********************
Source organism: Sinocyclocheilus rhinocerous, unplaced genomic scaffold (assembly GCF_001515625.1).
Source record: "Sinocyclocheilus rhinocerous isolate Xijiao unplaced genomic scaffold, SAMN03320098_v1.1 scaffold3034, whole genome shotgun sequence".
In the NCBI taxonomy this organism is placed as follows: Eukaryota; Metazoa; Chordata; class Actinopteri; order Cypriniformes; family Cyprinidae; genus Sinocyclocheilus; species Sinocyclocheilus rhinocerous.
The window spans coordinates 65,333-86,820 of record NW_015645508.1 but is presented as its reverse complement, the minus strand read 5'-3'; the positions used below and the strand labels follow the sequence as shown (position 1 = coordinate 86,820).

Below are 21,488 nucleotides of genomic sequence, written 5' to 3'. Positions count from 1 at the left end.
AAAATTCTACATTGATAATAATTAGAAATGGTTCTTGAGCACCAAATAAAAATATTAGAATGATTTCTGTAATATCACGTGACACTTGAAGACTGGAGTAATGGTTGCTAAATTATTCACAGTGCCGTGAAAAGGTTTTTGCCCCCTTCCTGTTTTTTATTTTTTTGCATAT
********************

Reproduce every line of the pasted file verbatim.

Source organism: Sinocyclocheilus rhinocerous, unplaced genomic scaffold (assembly GCF_001515625.1).
Source record: "Sinocyclocheilus rhinocerous isolate Xijiao unplaced genomic scaffold, SAMN03320098_v1.1 scaffold3034, whole genome shotgun sequence".
In the NCBI taxonomy this organism is placed as follows: Eukaryota; Metazoa; Chordata; class Actinopteri; order Cypriniformes; family Cyprinidae; genus Sinocyclocheilus; species Sinocyclocheilus rhinocerous.
The window spans coordinates 65,333-86,820 of record NW_015645508.1 but is presented as its reverse complement, the minus strand read 5'-3'; the positions used below and the strand labels follow the sequence as shown (position 1 = coordinate 86,820).

Below are 21,488 nucleotides of genomic sequence, written 5' to 3'. Positions count from 1 at the left end.
AAAATTCTACATTGATAATAATTAGAAATGGTTCTTGAGCACCAAATAAAAATATTAGAATGATTTCTGTAATATCACGTGACACTTGAAGACTGGAGTAATGGTTGCTAAATTATTCACAGTGCCGTGAAAAGGTTTTTGCCCCCTTCCTGTTTTTTATTTTTTTGCATAT